Saturday I drove over 15 miles from the campground and never did come to the end of the fire zone.  The devastation of the trees reminded me of the many areas we have seen that have had fire damage before….Yosemite’s Rim Fire, Yellowstone’s 1988 fire, and many others.  
2017 Chetco Bar Fire

2017 Chetco Bar Fire   2017 Chetco Bar Fire

The ride gave me a good idea of the fire’s magnitude along the North Bank Chetco River Road and National Forest Road 1376, but I could see that the fire continued northwest over the various ridges.  At mile marker 15 I turned back, and that is when I started taking pictures, so many of the pictures are headed south and west…I can’t remember what direction I was facing for all of them...sometimes I got out of the car, sometimes I did not.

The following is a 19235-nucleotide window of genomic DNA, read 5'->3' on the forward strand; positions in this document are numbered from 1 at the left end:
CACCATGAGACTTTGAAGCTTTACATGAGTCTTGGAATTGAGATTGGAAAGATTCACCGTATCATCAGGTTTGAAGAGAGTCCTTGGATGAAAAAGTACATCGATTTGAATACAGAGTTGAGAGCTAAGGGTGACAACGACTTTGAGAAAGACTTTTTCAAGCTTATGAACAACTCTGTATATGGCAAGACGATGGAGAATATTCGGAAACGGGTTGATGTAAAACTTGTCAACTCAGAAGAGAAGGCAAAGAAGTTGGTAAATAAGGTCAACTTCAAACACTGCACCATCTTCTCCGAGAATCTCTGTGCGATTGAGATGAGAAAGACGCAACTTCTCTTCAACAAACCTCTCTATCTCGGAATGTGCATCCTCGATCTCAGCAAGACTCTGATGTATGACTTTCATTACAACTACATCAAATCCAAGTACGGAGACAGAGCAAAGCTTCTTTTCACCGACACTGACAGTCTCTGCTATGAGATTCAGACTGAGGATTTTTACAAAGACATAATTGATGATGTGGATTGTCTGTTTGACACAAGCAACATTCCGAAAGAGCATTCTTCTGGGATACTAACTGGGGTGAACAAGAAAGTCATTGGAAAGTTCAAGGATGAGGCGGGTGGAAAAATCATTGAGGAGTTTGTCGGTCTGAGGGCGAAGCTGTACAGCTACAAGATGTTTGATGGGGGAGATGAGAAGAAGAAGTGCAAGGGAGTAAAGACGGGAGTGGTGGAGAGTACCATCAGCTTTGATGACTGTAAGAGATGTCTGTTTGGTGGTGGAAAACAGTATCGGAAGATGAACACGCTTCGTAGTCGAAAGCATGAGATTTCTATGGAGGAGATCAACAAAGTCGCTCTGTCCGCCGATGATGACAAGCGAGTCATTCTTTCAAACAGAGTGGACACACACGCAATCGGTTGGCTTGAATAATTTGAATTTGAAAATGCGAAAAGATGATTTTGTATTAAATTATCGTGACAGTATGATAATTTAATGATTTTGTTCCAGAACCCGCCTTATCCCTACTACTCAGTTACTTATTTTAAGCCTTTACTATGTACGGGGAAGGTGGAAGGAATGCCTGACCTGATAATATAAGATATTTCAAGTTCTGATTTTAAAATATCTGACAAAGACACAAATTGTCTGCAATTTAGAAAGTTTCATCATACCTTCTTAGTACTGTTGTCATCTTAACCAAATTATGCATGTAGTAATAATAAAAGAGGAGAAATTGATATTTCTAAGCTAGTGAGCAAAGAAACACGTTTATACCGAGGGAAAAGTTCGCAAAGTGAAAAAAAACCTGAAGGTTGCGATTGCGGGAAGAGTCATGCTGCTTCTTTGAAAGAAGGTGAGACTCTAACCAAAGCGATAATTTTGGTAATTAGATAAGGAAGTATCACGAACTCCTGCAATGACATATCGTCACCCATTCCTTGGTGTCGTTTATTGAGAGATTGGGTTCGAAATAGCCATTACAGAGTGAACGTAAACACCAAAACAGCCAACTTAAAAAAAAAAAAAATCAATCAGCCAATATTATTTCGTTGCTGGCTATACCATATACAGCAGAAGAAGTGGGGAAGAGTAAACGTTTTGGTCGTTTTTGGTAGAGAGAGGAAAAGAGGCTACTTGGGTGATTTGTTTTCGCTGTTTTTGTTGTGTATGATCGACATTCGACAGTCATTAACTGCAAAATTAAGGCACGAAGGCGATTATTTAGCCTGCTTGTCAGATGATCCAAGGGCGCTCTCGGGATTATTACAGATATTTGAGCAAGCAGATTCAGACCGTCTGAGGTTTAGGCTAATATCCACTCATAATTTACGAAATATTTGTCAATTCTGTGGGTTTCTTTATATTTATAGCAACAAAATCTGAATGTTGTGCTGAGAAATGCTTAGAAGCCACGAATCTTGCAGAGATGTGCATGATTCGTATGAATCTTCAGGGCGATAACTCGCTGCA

2017 Chetco Bar Fire

There were a few areas where loggers have gone in and harvested some of the damaged trees…and this is an ongoing process.  They won’t be able to harvest the entire 191.000 acres, but many acres will be harvested.  Above is a picture of tree stumps where they harvested already.

2017 Chetco Bar Fire

2017 Chetco Bar Fire    2017 Chetco Bar Fire

2017 Chetco Bar Fire

There are many parts along the river that show little to no damage due to the fire.  There are a number of National Forest Campgrounds along the river ($10 per night, $5 with senior pass), and other areas that are free for day use and some boondocking, which may or may not be legal along the river outside of campgrounds.

2017 Chetco Bar Fire

And yes, they park right up to the water.  The rocks along the bank are typically the size of a fist…some bigger, many smaller.  The bank is very hard…although the rocks will move, for the most part the rock bed is very hard, and cars, trucks, trailers move right along it.